Last year, the city of Montreal erected 60 English safety signs nearby Anglophone schools in an effort to slow passing vehicles. The Quebec Board of the French Language and its squad of inspectors ordered that they be taken down; a snowy drive through town revealed that all had been replaced by French notices. In February, a language inspector cited the swank supper club Buonanotte, which occupies a stretch of St.
However, with a new separatist-minded Parti Quebecois government in power and its attempted introduction of Bill 14, conversation has sparked up again, begging the question: What is the status of the French-English conflict in Quebec today in ?
Now, knowing this, we can see that it is no surprise that a province dominated by French speakers would naturally run into problems in a country where the majority of the population speaks English.
As a result, they feel that their only option is to separate from Canada and become their own country. A list of amendments to the Charter of the French language, which already ensures that French is the only official language of Quebec, Bill 14 makes attempts at creating an even more dominant French culture in the province.
In light of these proposed amendments, the article explains how recently, English businesses have been under fire by new French language inspectors who are hassling them for using English words on menus and signs.
Additionally, 60 English safety signs put up in Anglophone school districts were torn down by the government and 14 English schools have been closed down over the past 7 years in a single school board.
Naturally, the Anglophones of Quebec are feeling violated. As the article outlines, they are essentially being run out of the province, with many young citizens packing up and leaving. While Bill 14 might be dead, we must still examine these events of and determine what exactly this all means for Quebec today.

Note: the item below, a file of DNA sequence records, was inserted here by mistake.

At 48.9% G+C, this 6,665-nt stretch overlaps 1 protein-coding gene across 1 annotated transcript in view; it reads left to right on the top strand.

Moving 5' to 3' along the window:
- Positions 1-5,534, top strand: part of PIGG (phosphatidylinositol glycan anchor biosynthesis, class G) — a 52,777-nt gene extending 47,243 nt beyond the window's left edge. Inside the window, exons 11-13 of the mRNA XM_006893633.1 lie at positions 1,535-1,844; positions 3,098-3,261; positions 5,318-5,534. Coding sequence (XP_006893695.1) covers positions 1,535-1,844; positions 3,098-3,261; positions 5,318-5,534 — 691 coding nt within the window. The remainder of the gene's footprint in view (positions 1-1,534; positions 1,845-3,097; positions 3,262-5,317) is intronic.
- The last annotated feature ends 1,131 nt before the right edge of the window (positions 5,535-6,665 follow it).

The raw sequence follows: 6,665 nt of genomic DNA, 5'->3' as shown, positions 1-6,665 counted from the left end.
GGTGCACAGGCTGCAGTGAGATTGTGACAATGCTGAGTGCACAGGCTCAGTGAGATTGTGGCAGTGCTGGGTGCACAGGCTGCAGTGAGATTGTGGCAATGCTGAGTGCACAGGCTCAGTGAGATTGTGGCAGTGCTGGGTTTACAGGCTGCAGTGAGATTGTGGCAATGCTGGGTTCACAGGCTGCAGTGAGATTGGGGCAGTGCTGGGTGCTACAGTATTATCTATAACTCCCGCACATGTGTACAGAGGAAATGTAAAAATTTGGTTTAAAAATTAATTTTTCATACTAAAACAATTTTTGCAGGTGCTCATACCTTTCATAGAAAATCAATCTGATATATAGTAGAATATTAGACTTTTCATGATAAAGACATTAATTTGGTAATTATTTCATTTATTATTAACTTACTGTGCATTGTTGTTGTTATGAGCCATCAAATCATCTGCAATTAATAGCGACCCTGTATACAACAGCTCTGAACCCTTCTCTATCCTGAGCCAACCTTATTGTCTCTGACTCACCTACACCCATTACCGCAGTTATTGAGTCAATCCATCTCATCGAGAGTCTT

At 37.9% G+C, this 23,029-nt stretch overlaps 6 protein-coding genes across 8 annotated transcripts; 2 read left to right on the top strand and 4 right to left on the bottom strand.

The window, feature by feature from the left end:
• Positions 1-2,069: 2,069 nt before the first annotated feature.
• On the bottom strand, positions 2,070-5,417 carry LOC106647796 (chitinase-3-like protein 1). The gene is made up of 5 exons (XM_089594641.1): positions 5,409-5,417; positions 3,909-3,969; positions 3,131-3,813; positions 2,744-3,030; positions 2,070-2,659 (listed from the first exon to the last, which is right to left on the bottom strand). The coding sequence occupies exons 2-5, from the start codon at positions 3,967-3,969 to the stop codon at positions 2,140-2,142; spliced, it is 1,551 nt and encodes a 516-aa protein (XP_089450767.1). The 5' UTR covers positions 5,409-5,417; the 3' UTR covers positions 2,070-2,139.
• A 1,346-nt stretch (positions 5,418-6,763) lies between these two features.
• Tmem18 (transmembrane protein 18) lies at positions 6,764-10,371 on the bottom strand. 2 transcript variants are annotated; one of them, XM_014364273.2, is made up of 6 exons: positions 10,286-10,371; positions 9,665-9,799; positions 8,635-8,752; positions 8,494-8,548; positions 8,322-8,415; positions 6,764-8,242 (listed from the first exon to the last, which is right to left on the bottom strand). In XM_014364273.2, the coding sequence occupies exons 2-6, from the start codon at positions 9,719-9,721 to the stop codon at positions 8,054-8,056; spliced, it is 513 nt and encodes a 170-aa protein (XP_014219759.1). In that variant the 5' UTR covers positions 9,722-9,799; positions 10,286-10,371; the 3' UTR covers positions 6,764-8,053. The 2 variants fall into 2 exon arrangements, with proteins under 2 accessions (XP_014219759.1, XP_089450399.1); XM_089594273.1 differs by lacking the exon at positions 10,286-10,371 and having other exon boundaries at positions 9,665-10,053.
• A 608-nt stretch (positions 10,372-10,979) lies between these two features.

While separatist politics may not have garnered as much attention in the past decade as in the 90s, the events of have certainly reminded everyone that there continues to be a serious linguistic and cultural problem in the province of Quebec.
The French are resenting the English for not respecting their culture, while at the same time the English are feeling as though they are being run out of town.
While it is perhaps illogical from an economical or geographical standpoint for Quebec to ever separate, the fact of the matter is that there continue to be residents who feel, ideologically and culturally, that a separation is necessary. Personally, as a Canadian, I hope that a separation never occurs and that the French-English conflict in Quebec is resolved.
I believe that French residents of Quebec have the right to live in a French society, but I also believe the English residents of Quebec including the majority of my family have every right to live their Anglophone lives in a place that they call home.
I believe that Quebec is an integral part of Canada and that the country would suffer greatly without it. But I also believe in equality, and feeling unwelcome in your own home is not right. I can only hope that this situation one day gets resolved and that Canada can move forward together as one.
I guess only time will tell.Apr 08, · Quebec’s War on English: Language Politics Intensify in Canadian Province. A controversial new bill proposed by the sovereigntist Parti Quebecois is stirring up tensions between English and French-speakers in Quebec. Champlain founded Quebec and New France in The French eventually extended their influence and trade alliances from the east coast of Canada, along the St.
Lawrence River, into the Great Lakes, and down the Mississippi River. Quebec: Quebec, eastern province of Canada. Constituting nearly one-sixth of Canada’s total land area, Quebec is the largest of Canada’s 10 provinces in area and is second only to Ontario in population.
Its capital, Quebec city, is the oldest city in Canada. Its major metropolis, Montreal, is .
This conflict presents itself at a regional scale by French having to be the only main language on signs in the region of Quebec. (Compromise obtained in ) This conflict presents itself at a local scale because as of , French parents can only enroll their children in French Schools.
This conflict has spread mainly throughout Quebec, where most of the separatists live, and parts of English Canada that are neighbors to Quebec.
This conflict in Canada is mostly regional because it is centered around a feud between English Canada and French speaking Quebec. Language conflict in Québec By Mathieu Noël, under the supervision of Dominique Marquis, Laboratoire d'histoire et de patrimoine de Montréal, Université du Québec à Montréal Québec is the only Canadian province in .